Mela Morsicata – Studio65: Irony & Transgression

64 White Street

R & Company is pleased to announce Mela Morsicata (Bitten Apple) a solo exhibition of pioneering Italian Radical Design group Studio65 opening on the upper level of the gallery’s 64 White Street location. This is the first major overview of Studio65 in the United States and the exhibition draws together their most important early works. Presented for the first time at the gallery is a selection of rare and iconic designs, early prototypes and one of a kind works alongside archival drawings, photographs and ephemera that demonstrates the vision behind this influential group.

This exhibition is a continued exploration of the SuperDesign exhibition, film and book, a comprehensive overview of Italian Radical Design from 1965-1975. Since the 2017 debut at R & Company, the film and exhibition have been circulated internationally with numerous screenings and museum exhibitions around the world. Studio65 is a leading group in this movement whose instrumental designs continue to leave an important legacy today. In addition to the exhibition at R & Company, a selection of Studio65’s work will also be on view Spring 2020 at The Museum of Fine Arts in Houston, Texas as part of the exhibition Radical: Italian Design 1965–1985, The Dennis Freedman Collection.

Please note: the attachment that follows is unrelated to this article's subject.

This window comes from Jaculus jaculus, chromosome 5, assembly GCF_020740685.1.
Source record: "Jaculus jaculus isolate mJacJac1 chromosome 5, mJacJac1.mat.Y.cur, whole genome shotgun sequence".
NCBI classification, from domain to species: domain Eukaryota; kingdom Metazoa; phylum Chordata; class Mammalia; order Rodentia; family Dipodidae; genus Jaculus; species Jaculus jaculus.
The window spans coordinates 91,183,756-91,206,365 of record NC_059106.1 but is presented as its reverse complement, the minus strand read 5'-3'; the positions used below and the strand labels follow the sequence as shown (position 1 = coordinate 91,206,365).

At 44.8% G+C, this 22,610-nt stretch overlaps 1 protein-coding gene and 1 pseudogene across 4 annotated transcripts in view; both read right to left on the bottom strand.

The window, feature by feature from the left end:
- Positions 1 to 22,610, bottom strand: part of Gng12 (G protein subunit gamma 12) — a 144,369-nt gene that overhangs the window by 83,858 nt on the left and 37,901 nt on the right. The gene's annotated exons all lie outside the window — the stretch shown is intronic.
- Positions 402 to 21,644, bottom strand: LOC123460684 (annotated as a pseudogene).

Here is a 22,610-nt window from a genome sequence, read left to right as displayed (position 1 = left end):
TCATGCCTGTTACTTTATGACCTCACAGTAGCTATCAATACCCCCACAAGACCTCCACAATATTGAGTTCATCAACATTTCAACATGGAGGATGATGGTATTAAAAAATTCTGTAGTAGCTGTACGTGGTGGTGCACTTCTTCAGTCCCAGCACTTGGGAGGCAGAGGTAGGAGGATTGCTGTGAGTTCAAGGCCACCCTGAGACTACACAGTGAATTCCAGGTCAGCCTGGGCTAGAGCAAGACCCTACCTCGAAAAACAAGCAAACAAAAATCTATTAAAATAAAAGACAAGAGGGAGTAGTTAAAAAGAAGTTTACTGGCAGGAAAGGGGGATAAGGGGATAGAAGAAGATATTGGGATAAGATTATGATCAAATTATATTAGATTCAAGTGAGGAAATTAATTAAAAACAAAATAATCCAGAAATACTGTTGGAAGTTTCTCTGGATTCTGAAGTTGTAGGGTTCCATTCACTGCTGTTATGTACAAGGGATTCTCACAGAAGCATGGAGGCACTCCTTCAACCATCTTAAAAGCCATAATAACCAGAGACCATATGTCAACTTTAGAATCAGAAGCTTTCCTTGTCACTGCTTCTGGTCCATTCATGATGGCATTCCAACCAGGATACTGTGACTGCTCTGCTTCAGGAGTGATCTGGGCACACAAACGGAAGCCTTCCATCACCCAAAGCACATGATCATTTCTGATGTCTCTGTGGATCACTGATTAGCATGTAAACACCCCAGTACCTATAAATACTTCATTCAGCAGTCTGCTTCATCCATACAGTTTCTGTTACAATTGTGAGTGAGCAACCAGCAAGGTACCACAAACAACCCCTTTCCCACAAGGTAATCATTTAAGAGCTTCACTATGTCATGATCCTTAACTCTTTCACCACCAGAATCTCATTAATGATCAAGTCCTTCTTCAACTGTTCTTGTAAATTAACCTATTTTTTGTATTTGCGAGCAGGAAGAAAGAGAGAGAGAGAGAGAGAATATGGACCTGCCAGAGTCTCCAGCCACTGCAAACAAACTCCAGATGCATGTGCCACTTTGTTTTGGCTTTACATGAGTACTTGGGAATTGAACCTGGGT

Studio65 was founded by Franco Audrito at the age of twenty-three alongside members Roberta Garosci, Enzo Bertone, Paolo Morello, and Paolo Rondelli in Torino in 1965. The driving force behind the group was social and political and the work they created was a direct response to the cultural climate of Italy during the time. In the 2017 R & Company SuperDesign film by Maria Cristina Didero and director Francesca Molteni, Franco Audrito states, “We started a kind of architecture as demolition art, as a complaint of values, and we started this critical attitude in the faculty.” The group’s designs raised cultural awareness and challenged the world’s current perception of art and architecture. Through their use of iconic pop imagery, humor, and passion, Studio65 created utopian visions that merged dreams with reality while reflecting on the history of that specific era. Now, nearly sixty years since the group was founded, their designs are recognized around the world and shown frequently in popular magazines, fashion, tv, films and advertisements.

 “Studio65 produced some of the most iconic and widely known objects of the Radical Design period” states Evan Snyderman. “La Bocca, or Marilyn as the lip shaped sofa was known in the US and Capitello are synonymous with the Italian Radical Design movement. La Bocca, famously inspired by Salvador Dali’s Mae West painting of the 1930’s became a symbol of the ironic humor Studio65 is known for. At the same time, Capitello makes the unmistakable statement of the ruin of Italian society of the time and goes so far as to destroy the pillars of Classical architecture by turning the Italian column of power and history into a chair. To quote our late friend Jim Walrod, ‘In the United States they put Pop Art on the walls, where in Italy they put it on the floor and sat on it’.”